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C-SPAN senior executive producer, political editor and host of Washington Journal Steve Scully has been suspended by the cable channel after he admitted to lying about having his Twitter feed hacked into last week.
Ironically, Scully, a longtime TV newser and face of C-SPAN for 30 years, was supposed to moderate what was going to be the second presidential debate of the 2020 campaign between President Trump and Joe Biden tonight. The debate was eventually scrapped after Potus contracted the coronavirus and then declined to participate in a virtual debate.
A week ago, after Trump had publicly accused Scully of being a “never Trumper,” Scully tweeted “@Scaramucci should I respond to Trump.”
The message was meant for Anthony Scaramucci, Trump’s one-time communications director who has since become a vehement critic of the president.
Scaramucci ended up responding to Scully, essentially saying not to bother.
Scully explained the thinking behind his tweet to Scaramucci, saying, via statement: “For several weeks, I was subjected to relentless criticism on social media and in conservative news outlets regarding my role as moderator for the second presidential debate, including attacks aimed directly at my family. This culminated on Thursday, October 8th when I heard President Trump go on national television twice and falsely attack me by name. Out of frustration, I sent a brief tweet addressed to Anthony Scaramucci. The next morning when I saw that this tweet had created a new controversy, I falsely claimed that my Twitter account had been hacked. These were both errors in judgement for which I am totally responsible. I apologize.”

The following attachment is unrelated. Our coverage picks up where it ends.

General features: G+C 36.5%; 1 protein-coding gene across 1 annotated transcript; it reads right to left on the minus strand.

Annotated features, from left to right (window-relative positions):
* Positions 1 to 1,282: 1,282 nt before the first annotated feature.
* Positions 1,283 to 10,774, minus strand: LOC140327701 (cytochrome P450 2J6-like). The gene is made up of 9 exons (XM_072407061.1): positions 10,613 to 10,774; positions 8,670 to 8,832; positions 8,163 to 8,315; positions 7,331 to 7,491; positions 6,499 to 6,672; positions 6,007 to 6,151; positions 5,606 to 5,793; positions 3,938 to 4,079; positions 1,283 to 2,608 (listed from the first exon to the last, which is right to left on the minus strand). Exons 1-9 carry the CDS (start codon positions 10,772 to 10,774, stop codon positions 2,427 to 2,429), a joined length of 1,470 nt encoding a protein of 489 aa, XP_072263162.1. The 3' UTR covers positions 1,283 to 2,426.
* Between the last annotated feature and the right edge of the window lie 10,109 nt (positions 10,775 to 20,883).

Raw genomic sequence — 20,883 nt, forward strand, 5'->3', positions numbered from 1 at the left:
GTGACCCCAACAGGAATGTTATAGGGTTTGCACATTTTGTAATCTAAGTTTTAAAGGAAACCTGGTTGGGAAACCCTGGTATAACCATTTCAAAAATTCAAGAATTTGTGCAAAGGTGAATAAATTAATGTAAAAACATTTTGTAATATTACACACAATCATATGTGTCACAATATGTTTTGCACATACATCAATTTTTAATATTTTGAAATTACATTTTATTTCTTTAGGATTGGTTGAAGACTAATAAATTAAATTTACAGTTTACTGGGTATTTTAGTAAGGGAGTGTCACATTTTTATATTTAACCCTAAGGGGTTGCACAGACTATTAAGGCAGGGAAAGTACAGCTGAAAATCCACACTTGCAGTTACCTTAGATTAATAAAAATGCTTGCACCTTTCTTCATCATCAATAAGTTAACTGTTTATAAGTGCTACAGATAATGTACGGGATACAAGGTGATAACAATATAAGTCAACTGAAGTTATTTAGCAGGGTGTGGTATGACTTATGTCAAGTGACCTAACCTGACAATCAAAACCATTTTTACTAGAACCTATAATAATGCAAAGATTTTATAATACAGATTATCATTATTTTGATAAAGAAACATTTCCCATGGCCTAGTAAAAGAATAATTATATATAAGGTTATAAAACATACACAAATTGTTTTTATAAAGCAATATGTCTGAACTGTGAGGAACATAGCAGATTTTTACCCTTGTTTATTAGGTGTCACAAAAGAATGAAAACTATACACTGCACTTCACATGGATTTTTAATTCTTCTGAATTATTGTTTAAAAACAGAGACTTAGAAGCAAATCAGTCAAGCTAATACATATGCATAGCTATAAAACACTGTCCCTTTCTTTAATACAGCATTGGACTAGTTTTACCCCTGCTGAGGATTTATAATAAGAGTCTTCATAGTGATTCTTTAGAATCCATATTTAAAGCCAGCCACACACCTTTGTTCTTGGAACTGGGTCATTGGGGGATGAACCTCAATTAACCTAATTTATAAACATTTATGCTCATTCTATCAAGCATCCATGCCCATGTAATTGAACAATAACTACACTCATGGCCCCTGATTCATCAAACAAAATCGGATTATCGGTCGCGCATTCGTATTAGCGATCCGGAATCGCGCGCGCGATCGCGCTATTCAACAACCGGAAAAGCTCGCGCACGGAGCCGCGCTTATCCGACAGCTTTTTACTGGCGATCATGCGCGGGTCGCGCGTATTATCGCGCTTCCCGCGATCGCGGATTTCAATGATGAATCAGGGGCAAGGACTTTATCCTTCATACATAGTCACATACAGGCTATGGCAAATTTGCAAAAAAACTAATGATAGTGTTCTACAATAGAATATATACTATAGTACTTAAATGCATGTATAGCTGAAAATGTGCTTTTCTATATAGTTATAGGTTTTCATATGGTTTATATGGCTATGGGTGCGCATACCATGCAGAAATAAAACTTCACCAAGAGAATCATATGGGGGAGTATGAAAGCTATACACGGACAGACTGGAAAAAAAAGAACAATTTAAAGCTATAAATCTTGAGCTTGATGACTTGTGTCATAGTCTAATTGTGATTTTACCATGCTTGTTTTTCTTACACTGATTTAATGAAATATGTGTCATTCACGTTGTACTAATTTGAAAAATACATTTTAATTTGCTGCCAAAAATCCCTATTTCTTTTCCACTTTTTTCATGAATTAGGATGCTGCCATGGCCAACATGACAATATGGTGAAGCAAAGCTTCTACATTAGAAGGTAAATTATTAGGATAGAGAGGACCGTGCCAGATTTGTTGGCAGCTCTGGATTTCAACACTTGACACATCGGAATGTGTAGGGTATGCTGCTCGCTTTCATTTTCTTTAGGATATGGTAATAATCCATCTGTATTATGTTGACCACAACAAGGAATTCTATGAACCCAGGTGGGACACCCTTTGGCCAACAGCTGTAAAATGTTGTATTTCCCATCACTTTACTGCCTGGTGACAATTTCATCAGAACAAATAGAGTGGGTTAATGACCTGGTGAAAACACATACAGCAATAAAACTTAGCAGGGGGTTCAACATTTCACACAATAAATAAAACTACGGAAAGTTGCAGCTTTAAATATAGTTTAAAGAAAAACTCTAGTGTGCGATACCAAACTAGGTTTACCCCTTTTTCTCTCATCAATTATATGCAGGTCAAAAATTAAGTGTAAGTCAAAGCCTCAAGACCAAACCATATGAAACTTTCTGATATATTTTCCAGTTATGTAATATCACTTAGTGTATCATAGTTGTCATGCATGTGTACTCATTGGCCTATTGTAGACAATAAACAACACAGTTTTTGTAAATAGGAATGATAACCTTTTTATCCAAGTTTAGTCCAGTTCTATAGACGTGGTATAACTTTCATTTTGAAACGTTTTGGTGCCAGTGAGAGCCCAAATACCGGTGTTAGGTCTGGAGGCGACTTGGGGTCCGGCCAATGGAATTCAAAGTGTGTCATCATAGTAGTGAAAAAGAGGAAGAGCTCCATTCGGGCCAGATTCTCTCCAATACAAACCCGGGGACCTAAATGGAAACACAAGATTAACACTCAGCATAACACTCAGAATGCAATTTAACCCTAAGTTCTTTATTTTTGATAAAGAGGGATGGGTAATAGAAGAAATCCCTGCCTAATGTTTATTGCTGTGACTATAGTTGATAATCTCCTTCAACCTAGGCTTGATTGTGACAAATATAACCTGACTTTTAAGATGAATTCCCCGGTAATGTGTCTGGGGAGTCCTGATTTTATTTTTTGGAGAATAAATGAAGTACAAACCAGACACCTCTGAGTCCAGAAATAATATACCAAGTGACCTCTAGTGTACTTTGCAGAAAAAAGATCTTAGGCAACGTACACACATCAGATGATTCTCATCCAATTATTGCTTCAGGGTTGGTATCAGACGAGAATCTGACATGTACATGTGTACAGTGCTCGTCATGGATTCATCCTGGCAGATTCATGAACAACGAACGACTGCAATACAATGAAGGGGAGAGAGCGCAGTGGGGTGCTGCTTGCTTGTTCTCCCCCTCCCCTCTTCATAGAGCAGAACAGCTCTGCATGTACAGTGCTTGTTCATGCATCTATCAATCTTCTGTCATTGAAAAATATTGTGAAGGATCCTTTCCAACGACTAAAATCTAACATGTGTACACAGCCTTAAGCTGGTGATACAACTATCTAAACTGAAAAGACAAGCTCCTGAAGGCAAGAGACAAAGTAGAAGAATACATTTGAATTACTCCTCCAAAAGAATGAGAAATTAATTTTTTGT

Scully added that his actions had “let down a lot of people, including my colleagues at C-SPAN, where I have worked for the past 30 years, professional colleagues in the media, and the team at the Commission on Presidential Debates.”
C-SPAN said Scully admitted to lying about the hack on Wednesday. He has been suspended and it’s not clear from the statement below as to when he’ll return; but he will indeed return.
“By not being immediately forthcoming to C-SPAN and the Commission about his tweet, he understands that he made a serious mistake,” C-SPAN said in a statement of its own. “We were very saddened by this news and do not condone his actions. During his 30 years at C-SPAN, Steve consistently demonstrated his fairness and professionalism as a journalist. He has built a reservoir of goodwill among those he has interviewed, fellow journalists, our viewers, and with us. Starting immediately, we have placed Steve on administrative leave. After some distance from this episode, we believe in his ability to continue to contribute to C-SPAN.”
Scully, with whom we spoke in August right before the conventions, has covered presidential campaigns since 1988. After graduation, he went to work at WHEC-TV in Rochester, N.Y., as a reporter. Two years later, he joined C-SPAN and has coordinated the cable channel’s campaign programming since 1991.
He will not be coordinating election night programming this time around.